Such a large output gap also helps explain why job growth is so slow.  In the 34 months since U.S. growth first resumed in July 2009, private-sector jobs have increased by just 3 percent.  Compare that to nearly 12 percent gains in private sector jobs in the first 34 month following the deep recession which ended in November 1982.  Part of the reason for much slower job creation this time lies in the “batten down the hatches” response by most middle-class Americans to the destruction of much of their wealth in the housing crash.  However, another part of the reason lies in structural problems evident in the last expansion.  In the first 34 months following the 2001 recession, private sector employment grew by less than 1 percent -- and whatever caused such tepid job creation has not gone away.  

So, the American economy needs today a dose of short-term stimulus plus initiatives to help spur job creation on an on-going basis.  And whatever is done cannot make long-term deficits worse.  The candidate who can solve that puzzle would earn the White House.  

Here are some ideas as a start.  First, shift the tax burden off of job creation and work, with a big, permanent payroll tax cut.  That will reduce what employers pay when they create jobs and what workers and companies pay when people work.  Over the next 10 years, payroll tax revenues for Social Security retirement will average $770 billion per-year.  Cut that in half, and you reduce the tax burdens on job creation and work by some $385 billion per-year.  

The government can raise that kind of money in only three ways – higher income taxes, a new value-added tax, or a new energy tax.  Nobody has ever claimed that higher income taxes or a new VAT help create jobs – but the right energy tax just might do so.

The right energy tax here is a carbon-based fee.  It could be phased in over several years, which combined with lower payroll taxes would give the economy some short-term stimulus targeted to both job creation and consumption.  It could be phased up until it replaced all of the lost payroll tax revenues, ensuring that it wouldn’t make deficits worse over the long-term.  And most Americans would be no worse off with the higher energy prices, because their payroll tax payments would shrink by at least as much.  

Business, including big energy companies, also could come out ahead.  One of the few things that economists, energy experts and environmentalists generally agree on is that a carbon-based tax is the most efficient way to limit climate-warming, greenhouse gases.  That means a broad carbon tax program could preempt future EPA regulation of greenhouse gases – just like the cap-and-trade program that passed the House of Representatives in 2009 did.  

A broad carbon-based tax would make all low-carbon fuels – solar, wind, biomass, and nuclear – more price competitive.  Embed those price changes in an economy as innovative as ours, and entrepreneurial resources and energy would quickly flow into ventures to improve those fuels and make them widely available.  All of those new ventures would create new jobs.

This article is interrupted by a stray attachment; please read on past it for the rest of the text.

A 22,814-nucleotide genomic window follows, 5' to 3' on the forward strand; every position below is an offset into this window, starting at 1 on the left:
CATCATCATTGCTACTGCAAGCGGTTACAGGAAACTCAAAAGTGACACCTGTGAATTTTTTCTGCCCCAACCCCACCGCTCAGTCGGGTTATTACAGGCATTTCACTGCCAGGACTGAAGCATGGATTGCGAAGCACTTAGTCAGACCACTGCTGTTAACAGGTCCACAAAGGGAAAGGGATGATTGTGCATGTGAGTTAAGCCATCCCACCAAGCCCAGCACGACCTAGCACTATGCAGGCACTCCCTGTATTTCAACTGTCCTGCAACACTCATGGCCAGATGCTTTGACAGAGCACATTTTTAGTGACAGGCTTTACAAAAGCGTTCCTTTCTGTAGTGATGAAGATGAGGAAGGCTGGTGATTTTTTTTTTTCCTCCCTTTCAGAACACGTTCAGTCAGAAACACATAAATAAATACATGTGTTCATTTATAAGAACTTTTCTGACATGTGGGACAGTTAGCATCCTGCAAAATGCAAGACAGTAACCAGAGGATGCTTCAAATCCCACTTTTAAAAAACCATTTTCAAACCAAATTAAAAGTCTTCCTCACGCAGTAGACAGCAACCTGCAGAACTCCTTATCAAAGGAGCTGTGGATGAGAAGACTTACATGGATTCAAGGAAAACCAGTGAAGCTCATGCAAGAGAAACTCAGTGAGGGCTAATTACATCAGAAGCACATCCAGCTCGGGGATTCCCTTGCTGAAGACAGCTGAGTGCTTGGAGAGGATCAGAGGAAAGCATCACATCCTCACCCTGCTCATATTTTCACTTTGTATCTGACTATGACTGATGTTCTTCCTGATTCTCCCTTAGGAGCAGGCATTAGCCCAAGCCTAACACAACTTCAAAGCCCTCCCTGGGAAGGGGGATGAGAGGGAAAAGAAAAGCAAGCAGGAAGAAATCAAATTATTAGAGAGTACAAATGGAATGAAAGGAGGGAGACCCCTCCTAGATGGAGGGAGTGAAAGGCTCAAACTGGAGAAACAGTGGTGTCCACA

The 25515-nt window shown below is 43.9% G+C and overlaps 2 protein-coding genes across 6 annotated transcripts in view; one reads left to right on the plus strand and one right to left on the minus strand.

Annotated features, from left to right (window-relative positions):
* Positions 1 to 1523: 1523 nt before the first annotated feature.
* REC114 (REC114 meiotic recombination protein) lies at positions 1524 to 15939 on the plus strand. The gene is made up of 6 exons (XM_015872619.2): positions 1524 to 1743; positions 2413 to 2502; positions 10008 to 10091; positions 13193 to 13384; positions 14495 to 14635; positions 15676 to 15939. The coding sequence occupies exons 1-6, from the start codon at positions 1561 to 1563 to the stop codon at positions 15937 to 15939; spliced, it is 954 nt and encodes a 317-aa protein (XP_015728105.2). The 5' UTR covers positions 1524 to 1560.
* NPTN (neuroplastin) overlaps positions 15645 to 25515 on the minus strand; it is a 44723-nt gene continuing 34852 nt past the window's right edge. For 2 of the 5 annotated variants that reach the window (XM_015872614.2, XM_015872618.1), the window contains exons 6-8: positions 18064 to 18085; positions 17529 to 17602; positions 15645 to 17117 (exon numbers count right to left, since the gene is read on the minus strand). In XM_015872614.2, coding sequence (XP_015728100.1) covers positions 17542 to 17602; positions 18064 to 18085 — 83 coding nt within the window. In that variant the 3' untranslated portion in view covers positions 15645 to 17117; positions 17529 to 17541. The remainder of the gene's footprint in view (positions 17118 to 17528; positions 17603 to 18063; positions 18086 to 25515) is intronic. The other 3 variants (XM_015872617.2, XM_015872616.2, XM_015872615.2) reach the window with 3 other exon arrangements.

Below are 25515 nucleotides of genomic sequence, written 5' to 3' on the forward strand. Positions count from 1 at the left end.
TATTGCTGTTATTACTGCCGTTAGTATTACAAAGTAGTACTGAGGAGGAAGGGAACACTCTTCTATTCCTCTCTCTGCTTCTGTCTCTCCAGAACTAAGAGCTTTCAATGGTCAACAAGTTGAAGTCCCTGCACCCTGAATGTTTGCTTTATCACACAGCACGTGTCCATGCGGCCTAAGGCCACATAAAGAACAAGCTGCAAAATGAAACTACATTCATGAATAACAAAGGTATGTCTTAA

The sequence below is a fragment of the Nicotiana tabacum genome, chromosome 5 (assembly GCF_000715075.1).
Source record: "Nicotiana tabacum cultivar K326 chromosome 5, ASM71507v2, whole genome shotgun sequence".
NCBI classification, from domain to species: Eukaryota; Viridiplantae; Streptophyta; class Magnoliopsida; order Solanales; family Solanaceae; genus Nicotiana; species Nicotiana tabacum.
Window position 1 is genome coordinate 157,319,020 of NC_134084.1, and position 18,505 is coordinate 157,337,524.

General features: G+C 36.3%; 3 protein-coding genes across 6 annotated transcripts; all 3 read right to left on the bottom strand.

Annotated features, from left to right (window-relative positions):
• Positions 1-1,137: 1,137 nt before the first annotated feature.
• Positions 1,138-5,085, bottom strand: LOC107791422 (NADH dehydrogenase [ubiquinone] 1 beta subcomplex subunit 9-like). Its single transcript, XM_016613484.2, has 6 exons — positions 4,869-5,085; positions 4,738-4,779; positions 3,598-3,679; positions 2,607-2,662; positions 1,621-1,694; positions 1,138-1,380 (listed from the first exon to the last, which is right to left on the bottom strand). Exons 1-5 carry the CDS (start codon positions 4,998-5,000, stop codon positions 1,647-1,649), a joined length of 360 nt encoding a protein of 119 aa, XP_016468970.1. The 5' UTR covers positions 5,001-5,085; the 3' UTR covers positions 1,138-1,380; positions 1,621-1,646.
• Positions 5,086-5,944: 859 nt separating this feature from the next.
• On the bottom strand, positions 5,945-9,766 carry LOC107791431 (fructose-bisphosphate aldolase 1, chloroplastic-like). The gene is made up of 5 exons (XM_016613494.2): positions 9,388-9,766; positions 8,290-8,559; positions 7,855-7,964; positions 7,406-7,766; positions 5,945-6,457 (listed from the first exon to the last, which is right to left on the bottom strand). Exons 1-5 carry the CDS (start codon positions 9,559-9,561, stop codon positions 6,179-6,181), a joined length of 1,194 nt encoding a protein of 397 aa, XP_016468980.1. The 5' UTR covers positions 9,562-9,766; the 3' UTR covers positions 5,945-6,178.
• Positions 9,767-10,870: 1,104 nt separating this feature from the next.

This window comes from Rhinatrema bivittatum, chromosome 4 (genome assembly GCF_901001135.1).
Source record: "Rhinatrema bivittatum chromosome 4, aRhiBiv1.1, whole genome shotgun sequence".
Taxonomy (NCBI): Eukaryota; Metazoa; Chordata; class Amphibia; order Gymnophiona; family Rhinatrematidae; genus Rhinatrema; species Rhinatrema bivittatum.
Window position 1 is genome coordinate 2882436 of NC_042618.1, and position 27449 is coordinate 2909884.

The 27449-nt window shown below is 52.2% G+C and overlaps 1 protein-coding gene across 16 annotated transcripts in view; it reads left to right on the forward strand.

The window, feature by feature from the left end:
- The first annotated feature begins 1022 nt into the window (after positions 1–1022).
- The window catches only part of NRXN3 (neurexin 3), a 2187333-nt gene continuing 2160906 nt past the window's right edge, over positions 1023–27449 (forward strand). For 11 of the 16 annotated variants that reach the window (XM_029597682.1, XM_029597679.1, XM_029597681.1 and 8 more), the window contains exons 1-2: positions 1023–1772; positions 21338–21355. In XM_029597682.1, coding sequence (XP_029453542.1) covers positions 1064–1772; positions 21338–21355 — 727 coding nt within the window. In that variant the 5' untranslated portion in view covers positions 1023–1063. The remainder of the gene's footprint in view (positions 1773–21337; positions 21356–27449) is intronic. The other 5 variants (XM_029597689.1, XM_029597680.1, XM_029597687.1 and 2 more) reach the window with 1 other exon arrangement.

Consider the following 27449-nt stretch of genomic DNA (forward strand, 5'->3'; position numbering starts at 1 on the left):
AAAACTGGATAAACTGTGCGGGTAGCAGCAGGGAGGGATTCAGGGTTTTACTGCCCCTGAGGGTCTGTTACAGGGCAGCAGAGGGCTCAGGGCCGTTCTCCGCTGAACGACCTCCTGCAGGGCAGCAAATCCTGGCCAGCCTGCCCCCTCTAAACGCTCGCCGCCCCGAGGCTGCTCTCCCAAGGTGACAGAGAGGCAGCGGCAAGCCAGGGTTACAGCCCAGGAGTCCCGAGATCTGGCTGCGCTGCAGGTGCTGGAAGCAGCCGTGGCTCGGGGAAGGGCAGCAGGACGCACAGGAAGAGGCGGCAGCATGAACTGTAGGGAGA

Finally, we could give this whole process a turbo-charge.   Today, any family or small business can generate its own energy by installing solar panels, as can farmers and larger businesses with larger solar or wind facilities.  And when they generate more energy than they can use, they can sell the excess back to the local utility.  Few families, farmers or businesses do so today, because fossil fuels are still relatively cheap, and the alternatives require hefty initial investments.  

The carbon tax itself will make those fossil fuels less price-competitive, relative to the cleaner alternatives.  Moreover, as Germany and Britain have demonstrated, entrepreneurs will buy and install solar or wind energy for homes and businesses at no charge – so long as government guaranteesw that the utilities will pay a decent rate for the excess power, and the entrepreneurs can get a reasonable cut of those payments.

The mechanism to create those conditions is called a “feed-in tariff,” and Germany and Britain borrowed it from a U.S. program enacted under Jimmy Carter.  It didn’t work here last time, because alternative fuels weren’t sufficiently developed, and oil prices fell sharply in the 1980s and 1990s.  Both of those stumbling blocks no longer apply today.  

In a country as innovative and entrepreneurial as the United States, the combination of a carbon-based tax and a feed-in tariff should drive enormous new investments and advances in renewable energy, with unknown but possibly large-scale economic benefits.  And a widespread dose of decentralized, renewable energy production would create a lot of new jobs just to install and maintain the equipment.

Everybody wins.  The economy gets a short-term boost as taxes on job creation and work go down.  The revenues for social security are replaced with a new arrangement that reduces the risks of climate change, without restrictive new regulation.  Innovation accelerates in areas likely to generate lots of new jobs down the line.  In a sensible political environment, it could be the kind of idea that a smart politician might use to win the presidency. 

What's Next for Clean Energy

This past weekend, I attended the Aspen Institute's Clean Energy Roundtable, an annual gathering of business, political and policy leaders working in clean energy. Inspired by the many insights and ideas presented, here are my thoughts on the state of clean energy today and what lies ahead.